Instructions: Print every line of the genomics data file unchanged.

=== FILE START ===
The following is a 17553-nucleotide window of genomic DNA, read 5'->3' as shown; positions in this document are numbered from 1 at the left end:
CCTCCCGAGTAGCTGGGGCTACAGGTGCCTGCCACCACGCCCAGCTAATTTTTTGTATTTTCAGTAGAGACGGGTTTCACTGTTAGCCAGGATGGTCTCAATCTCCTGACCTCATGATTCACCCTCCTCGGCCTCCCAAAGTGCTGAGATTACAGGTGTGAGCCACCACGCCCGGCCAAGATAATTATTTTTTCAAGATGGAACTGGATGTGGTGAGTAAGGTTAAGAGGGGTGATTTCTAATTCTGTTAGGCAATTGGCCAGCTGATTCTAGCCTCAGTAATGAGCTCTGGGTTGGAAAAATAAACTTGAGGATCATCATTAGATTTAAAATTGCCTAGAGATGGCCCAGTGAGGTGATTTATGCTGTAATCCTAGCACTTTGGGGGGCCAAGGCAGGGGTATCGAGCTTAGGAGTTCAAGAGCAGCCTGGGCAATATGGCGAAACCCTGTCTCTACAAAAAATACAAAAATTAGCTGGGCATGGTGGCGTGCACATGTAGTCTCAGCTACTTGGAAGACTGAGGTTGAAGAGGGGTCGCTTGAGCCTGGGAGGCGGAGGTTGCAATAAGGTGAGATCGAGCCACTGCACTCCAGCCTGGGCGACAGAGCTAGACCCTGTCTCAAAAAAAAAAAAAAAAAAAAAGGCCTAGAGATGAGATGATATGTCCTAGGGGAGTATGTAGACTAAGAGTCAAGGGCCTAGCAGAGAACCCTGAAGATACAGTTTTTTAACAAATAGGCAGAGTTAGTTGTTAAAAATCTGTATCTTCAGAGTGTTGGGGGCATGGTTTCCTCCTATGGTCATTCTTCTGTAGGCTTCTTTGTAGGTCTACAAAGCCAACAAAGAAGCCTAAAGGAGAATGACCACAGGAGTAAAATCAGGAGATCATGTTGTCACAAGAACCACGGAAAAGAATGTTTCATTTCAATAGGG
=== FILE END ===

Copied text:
The following is a 17553-nucleotide window of genomic DNA, read 5'->3' as shown; positions in this document are numbered from 1 at the left end:
CCTCCCGAGTAGCTGGGGCTACAGGTGCCTGCCACCACGCCCAGCTAATTTTTTGTATTTTCAGTAGAGACGGGTTTCACTGTTAGCCAGGATGGTCTCAATCTCCTGACCTCATGATTCACCCTCCTCGGCCTCCCAAAGTGCTGAGATTACAGGTGTGAGCCACCACGCCCGGCCAAGATAATTATTTTTTCAAGATGGAACTGGATGTGGTGAGTAAGGTTAAGAGGGGTGATTTCTAATTCTGTTAGGCAATTGGCCAGCTGATTCTAGCCTCAGTAATGAGCTCTGGGTTGGAAAAATAAACTTGAGGATCATCATTAGATTTAAAATTGCCTAGAGATGGCCCAGTGAGGTGATTTATGCTGTAATCCTAGCACTTTGGGGGGCCAAGGCAGGGGTATCGAGCTTAGGAGTTCAAGAGCAGCCTGGGCAATATGGCGAAACCCTGTCTCTACAAAAAATACAAAAATTAGCTGGGCATGGTGGCGTGCACATGTAGTCTCAGCTACTTGGAAGACTGAGGTTGAAGAGGGGTCGCTTGAGCCTGGGAGGCGGAGGTTGCAATAAGGTGAGATCGAGCCACTGCACTCCAGCCTGGGCGACAGAGCTAGACCCTGTCTCAAAAAAAAAAAAAAAAAAAAAGGCCTAGAGATGAGATGATATGTCCTAGGGGAGTATGTAGACTAAGAGTCAAGGGCCTAGCAGAGAACCCTGAAGATACAGTTTTTTAACAAATAGGCAGAGTTAGTTGTTAAAAATCTGTATCTTCAGAGTGTTGGGGGCATGGTTTCCTCCTATGGTCATTCTTCTGTAGGCTTCTTTGTAGGTCTACAAAGCCAACAAAGAAGCCTAAAGGAGAATGACCACAGGAGTAAAATCAGGAGATCATGTTGTCACAAGAACCACGGAAAAGAATGTTTCATTTCAATAGGG